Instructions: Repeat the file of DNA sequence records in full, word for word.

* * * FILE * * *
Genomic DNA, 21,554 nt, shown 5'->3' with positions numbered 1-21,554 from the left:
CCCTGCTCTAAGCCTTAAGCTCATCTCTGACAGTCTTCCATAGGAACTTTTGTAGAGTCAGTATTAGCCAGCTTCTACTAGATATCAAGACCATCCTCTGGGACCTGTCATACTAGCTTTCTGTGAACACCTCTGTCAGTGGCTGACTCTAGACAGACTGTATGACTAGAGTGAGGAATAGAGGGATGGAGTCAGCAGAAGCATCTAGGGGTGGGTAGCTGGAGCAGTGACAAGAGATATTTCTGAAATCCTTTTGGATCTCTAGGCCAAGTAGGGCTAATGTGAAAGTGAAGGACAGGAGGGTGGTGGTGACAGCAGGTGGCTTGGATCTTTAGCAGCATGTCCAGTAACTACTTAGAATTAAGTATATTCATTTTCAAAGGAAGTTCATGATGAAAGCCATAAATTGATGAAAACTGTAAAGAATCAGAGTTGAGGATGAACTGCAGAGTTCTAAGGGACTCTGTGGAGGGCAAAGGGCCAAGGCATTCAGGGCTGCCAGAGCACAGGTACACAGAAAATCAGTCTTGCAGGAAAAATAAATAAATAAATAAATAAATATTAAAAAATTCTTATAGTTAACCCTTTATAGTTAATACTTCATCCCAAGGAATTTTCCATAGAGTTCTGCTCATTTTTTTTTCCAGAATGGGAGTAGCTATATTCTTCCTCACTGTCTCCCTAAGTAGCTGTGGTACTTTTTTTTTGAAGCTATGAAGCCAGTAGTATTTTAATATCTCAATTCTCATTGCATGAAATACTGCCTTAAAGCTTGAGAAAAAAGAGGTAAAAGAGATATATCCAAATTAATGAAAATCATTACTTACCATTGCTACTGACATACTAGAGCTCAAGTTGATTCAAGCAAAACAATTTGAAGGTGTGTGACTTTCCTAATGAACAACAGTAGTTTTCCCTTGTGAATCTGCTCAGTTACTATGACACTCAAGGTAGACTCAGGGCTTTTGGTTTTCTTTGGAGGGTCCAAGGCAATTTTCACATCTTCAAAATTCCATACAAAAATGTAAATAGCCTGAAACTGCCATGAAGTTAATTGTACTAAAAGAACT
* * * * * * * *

Genomic DNA, 21,554 nt, shown 5'->3' with positions numbered 1-21,554 from the left:
CCCTGCTCTAAGCCTTAAGCTCATCTCTGACAGTCTTCCATAGGAACTTTTGTAGAGTCAGTATTAGCCAGCTTCTACTAGATATCAAGACCATCCTCTGGGACCTGTCATACTAGCTTTCTGTGAACACCTCTGTCAGTGGCTGACTCTAGACAGACTGTATGACTAGAGTGAGGAATAGAGGGATGGAGTCAGCAGAAGCATCTAGGGGTGGGTAGCTGGAGCAGTGACAAGAGATATTTCTGAAATCCTTTTGGATCTCTAGGCCAAGTAGGGCTAATGTGAAAGTGAAGGACAGGAGGGTGGTGGTGACAGCAGGTGGCTTGGATCTTTAGCAGCATGTCCAGTAACTACTTAGAATTAAGTATATTCATTTTCAAAGGAAGTTCATGATGAAAGCCATAAATTGATGAAAACTGTAAAGAATCAGAGTTGAGGATGAACTGCAGAGTTCTAAGGGACTCTGTGGAGGGCAAAGGGCCAAGGCATTCAGGGCTGCCAGAGCACAGGTACACAGAAAATCAGTCTTGCAGGAAAAATAAATAAATAAATAAATAAATATTAAAAAATTCTTATAGTTAACCCTTTATAGTTAATACTTCATCCCAAGGAATTTTCCATAGAGTTCTGCTCATTTTTTTTTCCAGAATGGGAGTAGCTATATTCTTCCTCACTGTCTCCCTAAGTAGCTGTGGTACTTTTTTTTTGAAGCTATGAAGCCAGTAGTATTTTAATATCTCAATTCTCATTGCATGAAATACTGCCTTAAAGCTTGAGAAAAAAGAGGTAAAAGAGATATATCCAAATTAATGAAAATCATTACTTACCATTGCTACTGACATACTAGAGCTCAAGTTGATTCAAGCAAAACAATTTGAAGGTGTGTGACTTTCCTAATGAACAACAGTAGTTTTCCCTTGTGAATCTGCTCAGTTACTATGACACTCAAGGTAGACTCAGGGCTTTTGGTTTTCTTTGGAGGGTCCAAGGCAATTTTCACATCTTCAAAATTCCATACAAAAATGTAAATAGCCTGAAACTGCCATGAAGTTAATTGTACTAAAAGAACT